Washing windows is one of those household chores many of us prefer to ignore. Cleaning windows isn’t always an easy task, but it needs to be done if you want to keep your home looking nice.
Four Tips Before You Start
Before you dig out the glass cleaner, there are things you can do to make window washing a little easier.
- You only need to wash windows a couple of times a year, so don’t fret. Spring is a great time to do them, as is autumn.
- Clean the indoor side of the windows from top to bottom and the outdoor side from left to right. Using different directions on each side makes it easier to detect where the streaks are.
- You don’t have to buy expensive equipment. Some cleaner, rags, a ladder, and a little (or a lot) of elbow grease are the main ingredients to a clean window. Pass on the squeegee and power washer and save some money.
- Wash windows on the right type of day. If the sun is shining bright and it’s hot out, the cleaner will dry out too fast leaving streaks you’ll spend all day fighting with. Of course, you also don’t want to do this job in the rain. Pick a cooler, cloudy day with no rain.
How to Wash Your Windows
Start by dry wiping the windows down. Clean off the window frame with a dust cloth or rag (we like microfiber cloths because they pick that stuff up like magic), or use a dust attachment on your vacuum.
Dusty and dirty blinds, shades, and curtains can also get your windows dusty and messy again quickly if you don’t clean them too. You can use a microfiber duster on all of them to keep them from messing up your window cleaning job.
Shop for the Right Cleaner, or Make Your Own
When it comes to clean, streak-free windows, don’t skimp on the cleaner. If you want your home to look nice and you want to see out your windows, you want to invest in quality glass cleaner rather than a no-name bottle from the dollar store or discount shelf.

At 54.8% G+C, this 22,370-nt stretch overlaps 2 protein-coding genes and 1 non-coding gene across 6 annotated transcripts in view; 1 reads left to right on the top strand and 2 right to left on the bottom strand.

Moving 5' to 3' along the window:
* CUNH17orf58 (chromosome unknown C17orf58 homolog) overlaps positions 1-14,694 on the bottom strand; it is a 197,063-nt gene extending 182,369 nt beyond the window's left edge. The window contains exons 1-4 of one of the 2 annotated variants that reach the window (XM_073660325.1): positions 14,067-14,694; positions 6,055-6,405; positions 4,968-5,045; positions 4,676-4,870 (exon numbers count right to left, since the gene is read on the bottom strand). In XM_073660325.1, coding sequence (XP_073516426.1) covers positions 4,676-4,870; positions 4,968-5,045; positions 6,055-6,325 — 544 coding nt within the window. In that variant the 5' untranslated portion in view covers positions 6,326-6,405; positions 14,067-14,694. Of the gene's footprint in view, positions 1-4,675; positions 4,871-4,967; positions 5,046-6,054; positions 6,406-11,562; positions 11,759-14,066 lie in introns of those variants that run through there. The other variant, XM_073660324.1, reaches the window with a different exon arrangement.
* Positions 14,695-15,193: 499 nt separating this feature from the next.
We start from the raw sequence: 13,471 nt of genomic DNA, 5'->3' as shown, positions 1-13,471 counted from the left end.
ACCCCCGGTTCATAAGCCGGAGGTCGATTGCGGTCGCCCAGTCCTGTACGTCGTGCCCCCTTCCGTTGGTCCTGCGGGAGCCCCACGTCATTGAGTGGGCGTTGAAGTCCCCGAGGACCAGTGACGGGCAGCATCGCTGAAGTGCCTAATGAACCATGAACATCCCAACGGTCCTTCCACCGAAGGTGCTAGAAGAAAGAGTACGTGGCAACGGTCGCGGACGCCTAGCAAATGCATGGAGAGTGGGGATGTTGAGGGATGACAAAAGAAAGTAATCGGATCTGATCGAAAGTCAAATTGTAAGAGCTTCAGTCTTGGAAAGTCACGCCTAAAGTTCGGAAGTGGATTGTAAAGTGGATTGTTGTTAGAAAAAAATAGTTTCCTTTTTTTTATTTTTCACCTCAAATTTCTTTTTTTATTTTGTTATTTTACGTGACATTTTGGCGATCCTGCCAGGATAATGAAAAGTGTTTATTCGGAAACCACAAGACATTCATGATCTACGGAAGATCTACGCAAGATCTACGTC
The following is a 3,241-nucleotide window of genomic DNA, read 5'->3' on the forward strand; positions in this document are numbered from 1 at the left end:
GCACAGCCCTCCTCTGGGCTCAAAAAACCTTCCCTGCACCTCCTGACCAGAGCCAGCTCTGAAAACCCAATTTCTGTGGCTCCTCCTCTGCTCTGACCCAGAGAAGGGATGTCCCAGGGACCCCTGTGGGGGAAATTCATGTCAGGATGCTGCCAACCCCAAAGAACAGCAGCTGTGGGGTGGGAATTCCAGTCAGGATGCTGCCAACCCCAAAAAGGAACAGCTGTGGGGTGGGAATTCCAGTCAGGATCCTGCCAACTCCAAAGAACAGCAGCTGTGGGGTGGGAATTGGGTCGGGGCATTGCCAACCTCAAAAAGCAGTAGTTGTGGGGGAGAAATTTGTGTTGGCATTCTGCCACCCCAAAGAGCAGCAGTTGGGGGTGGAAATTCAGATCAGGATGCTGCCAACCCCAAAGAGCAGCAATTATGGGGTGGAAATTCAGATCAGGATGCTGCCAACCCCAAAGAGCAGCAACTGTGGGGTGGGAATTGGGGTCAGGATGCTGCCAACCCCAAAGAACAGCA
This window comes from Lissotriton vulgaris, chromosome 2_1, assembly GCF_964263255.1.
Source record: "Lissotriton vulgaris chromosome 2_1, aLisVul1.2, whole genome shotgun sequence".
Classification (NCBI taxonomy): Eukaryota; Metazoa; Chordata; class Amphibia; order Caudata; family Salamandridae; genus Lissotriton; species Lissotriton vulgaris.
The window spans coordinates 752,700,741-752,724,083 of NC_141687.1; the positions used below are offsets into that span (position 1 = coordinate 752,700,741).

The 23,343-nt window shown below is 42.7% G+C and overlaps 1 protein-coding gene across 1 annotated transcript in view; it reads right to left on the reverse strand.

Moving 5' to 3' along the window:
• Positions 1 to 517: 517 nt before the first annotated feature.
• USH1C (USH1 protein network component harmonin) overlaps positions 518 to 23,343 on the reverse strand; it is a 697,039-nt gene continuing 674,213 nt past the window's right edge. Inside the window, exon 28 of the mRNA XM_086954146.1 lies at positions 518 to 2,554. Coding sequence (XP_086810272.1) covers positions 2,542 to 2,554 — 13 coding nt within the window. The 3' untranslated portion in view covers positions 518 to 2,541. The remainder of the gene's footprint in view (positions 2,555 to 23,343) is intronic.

Invisible Glass is one of the most recommended products on the market if you want streak-free windows the first time you wash them. Not only that, but Invisible Glass offers a fine mist that will stay in place until you’re ready to clean the window, instead of running down the window into a pool at the bottom like many sprays.
If you prefer DIY cleaners, combine two cups of water, a half a cup of white vinegar, and a quarter if a cup of rubbing alcohol (70-percent concentration is preferable). Be sure to mark the bottle with what it contains and the ingredients, so it’s easier to mix in the future.
Use the Right Cloth
Don’t clean your windows using paper towel. You’ll leave flecks of paper all over the windows. Again, microfiber cloths offer that best cleanability and drying ability you’ll find, but you can use anything lint-free (even newspaper if you’ve got it lying around).
You might think you’ll save some time using a squeegee, but leave that for outside window cleaning (if you must). Indoors you’ll end up with water pooled on your floor. If you have a tall picture window, use a ladder to get things clean instead.